creates the Illinois African-American HIV/AIDS Response Fund to
address the disproportionate rate of HIV/AIDS in the
African-American community. The fund will be used for HIV/AIDS
prevention efforts and to establish a system for delivering
HIV/AIDS services to reduce transmission among
African-Americans. The approved budget for fiscal 2007 includes
$3 million for the fund.
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Senate Bill 2165
guarantees condo owners can freely observe the doctrines of
their religion at home, including being able to display objects
on their front door. The legislation was prompted by several
cases in Chicago when co-op boards and condo associations
attempted to pass rules that would ban the display of religious
symbols in hallways.
2968 protect people trained in first aid or medical response
from being sued for trying to help injured people. The new laws
aim to alleviate worries by "Good Samaritans" that they could be
sued for helping someone who is seriously injured.
Senate Bill 2310
allows Illinois residents to place a security freeze on their
credit reports. The legislation also requires a password to
remove the freeze. The Illinois Attorney General Office's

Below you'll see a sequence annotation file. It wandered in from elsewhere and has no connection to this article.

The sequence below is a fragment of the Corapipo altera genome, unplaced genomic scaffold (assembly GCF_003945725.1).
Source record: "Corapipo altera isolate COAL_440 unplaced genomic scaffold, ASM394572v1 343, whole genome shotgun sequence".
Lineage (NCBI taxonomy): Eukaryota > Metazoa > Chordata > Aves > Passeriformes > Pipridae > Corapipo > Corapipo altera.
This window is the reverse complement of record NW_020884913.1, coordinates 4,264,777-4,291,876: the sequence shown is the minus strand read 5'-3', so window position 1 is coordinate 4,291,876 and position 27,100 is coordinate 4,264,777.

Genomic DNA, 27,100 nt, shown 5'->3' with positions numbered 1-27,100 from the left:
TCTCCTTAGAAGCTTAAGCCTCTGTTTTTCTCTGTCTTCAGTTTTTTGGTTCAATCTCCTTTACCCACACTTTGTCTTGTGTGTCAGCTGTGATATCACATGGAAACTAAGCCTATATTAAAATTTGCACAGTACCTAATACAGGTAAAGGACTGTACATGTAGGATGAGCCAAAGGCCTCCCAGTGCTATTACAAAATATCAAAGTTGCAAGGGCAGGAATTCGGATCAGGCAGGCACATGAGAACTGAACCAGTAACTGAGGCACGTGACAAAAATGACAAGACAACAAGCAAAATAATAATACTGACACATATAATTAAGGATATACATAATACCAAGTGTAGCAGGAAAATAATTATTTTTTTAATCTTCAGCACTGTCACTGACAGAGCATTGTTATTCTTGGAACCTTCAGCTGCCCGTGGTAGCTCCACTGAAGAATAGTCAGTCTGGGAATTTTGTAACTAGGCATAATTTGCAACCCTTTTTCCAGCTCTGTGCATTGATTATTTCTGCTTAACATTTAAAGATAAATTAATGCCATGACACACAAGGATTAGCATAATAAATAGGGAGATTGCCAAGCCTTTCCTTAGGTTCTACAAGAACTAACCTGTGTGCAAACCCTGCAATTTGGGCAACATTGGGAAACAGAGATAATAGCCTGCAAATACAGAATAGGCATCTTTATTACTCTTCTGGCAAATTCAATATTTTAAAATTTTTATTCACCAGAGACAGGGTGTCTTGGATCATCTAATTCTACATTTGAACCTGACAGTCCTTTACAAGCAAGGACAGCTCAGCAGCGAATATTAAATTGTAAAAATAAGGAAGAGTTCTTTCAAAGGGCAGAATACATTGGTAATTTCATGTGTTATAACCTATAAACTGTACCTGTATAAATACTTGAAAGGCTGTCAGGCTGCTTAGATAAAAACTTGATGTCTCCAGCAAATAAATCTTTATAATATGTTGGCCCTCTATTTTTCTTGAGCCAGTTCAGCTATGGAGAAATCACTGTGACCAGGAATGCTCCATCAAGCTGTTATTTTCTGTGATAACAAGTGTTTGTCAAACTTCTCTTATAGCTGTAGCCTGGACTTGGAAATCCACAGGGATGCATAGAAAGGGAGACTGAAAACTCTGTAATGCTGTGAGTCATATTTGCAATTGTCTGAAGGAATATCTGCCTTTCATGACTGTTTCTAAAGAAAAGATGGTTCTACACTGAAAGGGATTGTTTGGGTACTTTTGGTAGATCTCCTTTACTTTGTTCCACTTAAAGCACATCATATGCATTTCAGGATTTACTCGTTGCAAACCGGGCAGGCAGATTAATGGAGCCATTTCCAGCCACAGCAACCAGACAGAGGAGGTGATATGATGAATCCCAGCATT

Identity Theft Hotline has information on how to do that and
other measures one can take to prevent identity theft. The
toll-free number is 866-999-5630.
Senate Bill 2349
protects vulnerable homeowners from unscrupulous mortgage
"rescue" firms that purport to help avoid foreclosure, but
instead profit at homeowners' expense by taking over the
property and not alleviating the debt. The law gives homeowners
new rights when dealing with companies that offer financial
assistance to help them save their homes from foreclosure. It
also guarantees that homeowners will receive a substantial
portion of their equity in the home from the companies.
Additionally, the new law creates new disclosure requirements
for mortgage rescue companies.
Senate Bill 2865
makes Illinois' railroad crossings safer by giving local
governments the ability to use photo enforcement at rail
crossings to crack down on drivers who go around lowered
crossing gates. The legislation comes in response to an accident
during Thanksgiving eve in 2005, when a Metra express train
crashed into several cars trapped in rush-hour traffic at the
Grand Avenue railroad crossing in Elmwood Park, injuring 16
Senate Bill 2885
helps make sure that Illinois working families, seniors and
people with disabilities continue having access to affordable
housing through the coordination of state government resources.
Specifically, the legislation will encourage businesses to
locate closer to public transportation and to the areas where
their work force lives.
Senate Bill 3086
requires clear and convincing evidence that private land is
necessary for a public use before it can be seized. The new law
also requires governments to reimburse property owners for
relocation expenses and, in some cases, legal fees.
Additionally, the new legislation allows trial courts to reset
the valuation date of the property if the trial begins more than
two years after the filing. Currently, Illinois law only
requires "just compensation" for property owners, which is the
fair market value of the property plus any damage to associated
property not taken through eminent domain.
[News release from the governor's